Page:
• RebeccaF

    Yes. It IS the hormones! Been there, done that. I have five (count ‘em – 5).

    My oldest is 18 and a half – starting college this August. My youngest turns 18 months on July 10th.
    My 16 (almost 17) and 15 year olds still say “I want you to love me” at least five times a day!

    Eventually, it stops making you cry.

    Get some sleep (co-sleeping saved me) and crying releases hormones. Jon is forewarned!

    Best wishes!

  • Sarah

    I just had my second and felt the same way until someone pointed out to me that my first born had 2 years alone with me and the second will never have that….ok, so now go ahead and feel the guilt for the other one!

  • http://www.mishmishstudio.com Susie

    My mom told me this to tell my son when my daughter was born. That my love for him was like a candle flame. Burns bright. And when I use it to light another candle, it continues to burn just as bright. ONly now there are two bright candles burning brilliantly. He especially liked the demonstration. YOu can keep that one in your arsenal if you need it…xo

  • Lisa

    I feel another book coming on for you….”How I Betrayed my Daughter”. I laughed, I cried, I could relate!!!

    Like Leta, my son Ben, changed how I view the world. Six years later his sister was born and the world as he knew it drastically changed. His sister was our fourth child. First girl. Two days after she came home from the hospital, he took some scissors to his hair and the acting out continued in little ways for years.

    It’s funny, but to this day, my daughter thinks I love her brother more than her. I love them entirely differently. The guilt I feel, was I wasn’t prepared to be a step mom and his mother all at once. I made a lot of mistakes. By the time his sister came along I had learned a lot about myself and was a far better parent. My son is away at college now and my daughter gets a far better parent from me. So maybe it all evens out……regardless all of our children adore each other and that is a reward in itself.

    Guilt can be a many splendored emotion. Just don’t compensate by compromising your values as a parent.

  • http://bea.typepad.com Bea

    I can not imagine how hard it must be; balancing the oldest, the newest, and all the hormones. Sounds like you are doing a GREAT job of it all!

  • Anonymous

    This post brought tears to my eyes.

  • Layne

    Heather, I love your writing. Truly! You’ve kept me coming back for more since circa 2002, even though I’m not at the marriage and baby-making phase of my life yet and yours has become a “mommy” blog.

    As I read this post, I had to suppress tremendous giggles and then try my hardest to not cry, since, you know, I’m at work and don’t need to give my coworkers more reasons to think I’m crazy.

    Thank you for sharing so openly with the internets, and for keeping us so very entertained all these years. You’re fucking fabulous and HILARIOUS and I’m always looking forward to more!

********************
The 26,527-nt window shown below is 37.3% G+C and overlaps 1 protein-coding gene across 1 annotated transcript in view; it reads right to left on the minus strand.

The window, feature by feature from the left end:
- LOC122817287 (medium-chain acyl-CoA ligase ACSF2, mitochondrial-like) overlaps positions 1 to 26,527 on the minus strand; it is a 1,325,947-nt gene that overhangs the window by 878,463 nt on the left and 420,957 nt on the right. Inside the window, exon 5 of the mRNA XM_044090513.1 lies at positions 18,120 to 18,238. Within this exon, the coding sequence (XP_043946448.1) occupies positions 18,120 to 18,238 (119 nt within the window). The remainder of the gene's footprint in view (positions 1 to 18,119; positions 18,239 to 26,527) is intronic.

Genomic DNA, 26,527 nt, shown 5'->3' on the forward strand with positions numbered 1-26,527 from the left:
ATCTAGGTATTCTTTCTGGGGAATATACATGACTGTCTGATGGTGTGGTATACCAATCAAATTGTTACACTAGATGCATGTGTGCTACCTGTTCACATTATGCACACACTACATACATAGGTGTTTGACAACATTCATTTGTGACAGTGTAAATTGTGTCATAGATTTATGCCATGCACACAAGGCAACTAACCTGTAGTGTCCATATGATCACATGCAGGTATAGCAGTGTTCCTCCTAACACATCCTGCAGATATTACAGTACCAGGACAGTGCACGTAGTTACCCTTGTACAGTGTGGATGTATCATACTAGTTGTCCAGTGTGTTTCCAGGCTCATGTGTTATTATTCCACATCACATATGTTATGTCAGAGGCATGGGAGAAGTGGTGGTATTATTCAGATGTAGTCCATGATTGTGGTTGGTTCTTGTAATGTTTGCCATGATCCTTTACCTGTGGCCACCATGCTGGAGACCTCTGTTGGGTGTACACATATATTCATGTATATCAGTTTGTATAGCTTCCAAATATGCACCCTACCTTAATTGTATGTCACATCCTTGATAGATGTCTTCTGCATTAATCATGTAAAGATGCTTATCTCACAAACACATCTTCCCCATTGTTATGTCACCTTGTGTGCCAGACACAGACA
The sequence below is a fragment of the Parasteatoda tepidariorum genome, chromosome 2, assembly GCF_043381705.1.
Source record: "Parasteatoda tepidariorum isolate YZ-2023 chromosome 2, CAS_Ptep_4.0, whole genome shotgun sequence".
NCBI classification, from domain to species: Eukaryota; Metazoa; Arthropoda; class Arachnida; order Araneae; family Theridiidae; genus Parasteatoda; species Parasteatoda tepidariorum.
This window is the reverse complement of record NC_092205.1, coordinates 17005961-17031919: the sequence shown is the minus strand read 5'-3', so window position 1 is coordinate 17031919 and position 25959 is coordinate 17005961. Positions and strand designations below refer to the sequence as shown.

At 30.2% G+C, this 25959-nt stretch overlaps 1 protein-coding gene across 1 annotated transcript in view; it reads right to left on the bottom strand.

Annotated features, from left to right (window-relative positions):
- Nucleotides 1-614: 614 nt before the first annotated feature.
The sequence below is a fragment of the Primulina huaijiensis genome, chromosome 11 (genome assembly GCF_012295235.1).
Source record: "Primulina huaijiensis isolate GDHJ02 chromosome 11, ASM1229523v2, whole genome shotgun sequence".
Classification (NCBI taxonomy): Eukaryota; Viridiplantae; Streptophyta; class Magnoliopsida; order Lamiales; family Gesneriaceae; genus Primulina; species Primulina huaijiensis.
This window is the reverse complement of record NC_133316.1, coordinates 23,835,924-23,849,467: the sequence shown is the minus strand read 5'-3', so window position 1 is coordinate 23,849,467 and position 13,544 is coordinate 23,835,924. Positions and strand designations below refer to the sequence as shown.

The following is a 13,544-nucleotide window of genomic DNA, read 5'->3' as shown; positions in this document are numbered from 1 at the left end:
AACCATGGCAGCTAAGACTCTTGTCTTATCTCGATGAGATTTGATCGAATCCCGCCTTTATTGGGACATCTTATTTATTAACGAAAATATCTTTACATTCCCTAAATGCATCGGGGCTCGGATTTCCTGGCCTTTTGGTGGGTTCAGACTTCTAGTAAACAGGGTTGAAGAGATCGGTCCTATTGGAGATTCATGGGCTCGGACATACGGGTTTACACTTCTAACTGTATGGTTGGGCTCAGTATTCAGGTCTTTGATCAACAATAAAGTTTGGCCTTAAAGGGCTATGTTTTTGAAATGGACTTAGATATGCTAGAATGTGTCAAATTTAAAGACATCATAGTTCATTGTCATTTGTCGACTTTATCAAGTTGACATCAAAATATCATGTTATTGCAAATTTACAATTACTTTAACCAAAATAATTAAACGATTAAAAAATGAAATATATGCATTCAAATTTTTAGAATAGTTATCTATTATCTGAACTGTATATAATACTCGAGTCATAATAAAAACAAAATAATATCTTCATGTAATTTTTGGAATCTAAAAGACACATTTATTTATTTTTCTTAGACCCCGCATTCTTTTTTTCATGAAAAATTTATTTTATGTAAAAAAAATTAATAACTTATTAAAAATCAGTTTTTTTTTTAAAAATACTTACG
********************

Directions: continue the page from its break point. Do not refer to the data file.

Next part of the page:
• AndyLeigh

    Blessings to you and your babies. Enjoy this time, they grow up so quickly…..

  • Anonymous

    When my mother called me, I was three, from the hospital after having my sister i screamed at her to stay there until she had a boy and then i wouldn’t talk to her for the first few days she came home.

    I eventually got over it and i wouldn’t trade her for any brother in the world.

    They will love each other more deeply then u can imagine.

  • http://willthink4wine.com barb – WillThink4Wine

    I am the eldest of 8 kids, currently ranging in ages 54-39. I watched my mother bring home many a new baby over 16 years. I can assure you, my mother did not have time for such emotional indulgences… so she does it now.

  • Jen

    My daughter was only a year old when our son was born and although she handled the transition very well, I didn’t. I felt the same way as you and every night for a good 2-3 weeks when putting her to bed, as I held her in the rocking chair, I would silently cry while whispering apologies and I love you’s.

    I will pass.

  • Rebecca

    So, as an only child, I have to say I’ve made a promise to myself that we’ll either have none or more than one. Have you ever tried to play a multi-player game by YOURSELF? Thrown a tennis ball at the wall, since it could at least bounce BACK? Welcome to my childhood!

  • Heather E

    Oh, more tears. I feel this way every day, and my baby is already 3 months old. My 5 year old is getting used to what she calls, “neglect.” It does get better, or at least different. The sleep at night is what will really change your outlook…keep looking forward and know that it doesn’t last forever.

  • Anonymous

    I totally know how you feel. My first was 2 when my second came home, and it did not take more than 24 hours for him to feel complete betrayal. Especially when she was breast feeding . . . he looked at me like a jilted lover. Here the replacement was . . . right in his own home for God’s sake! Suckling right before his very eyes! Had his mother no shame! I cried and cried. Why, why did I upset the perfect balance? We had been so happy before!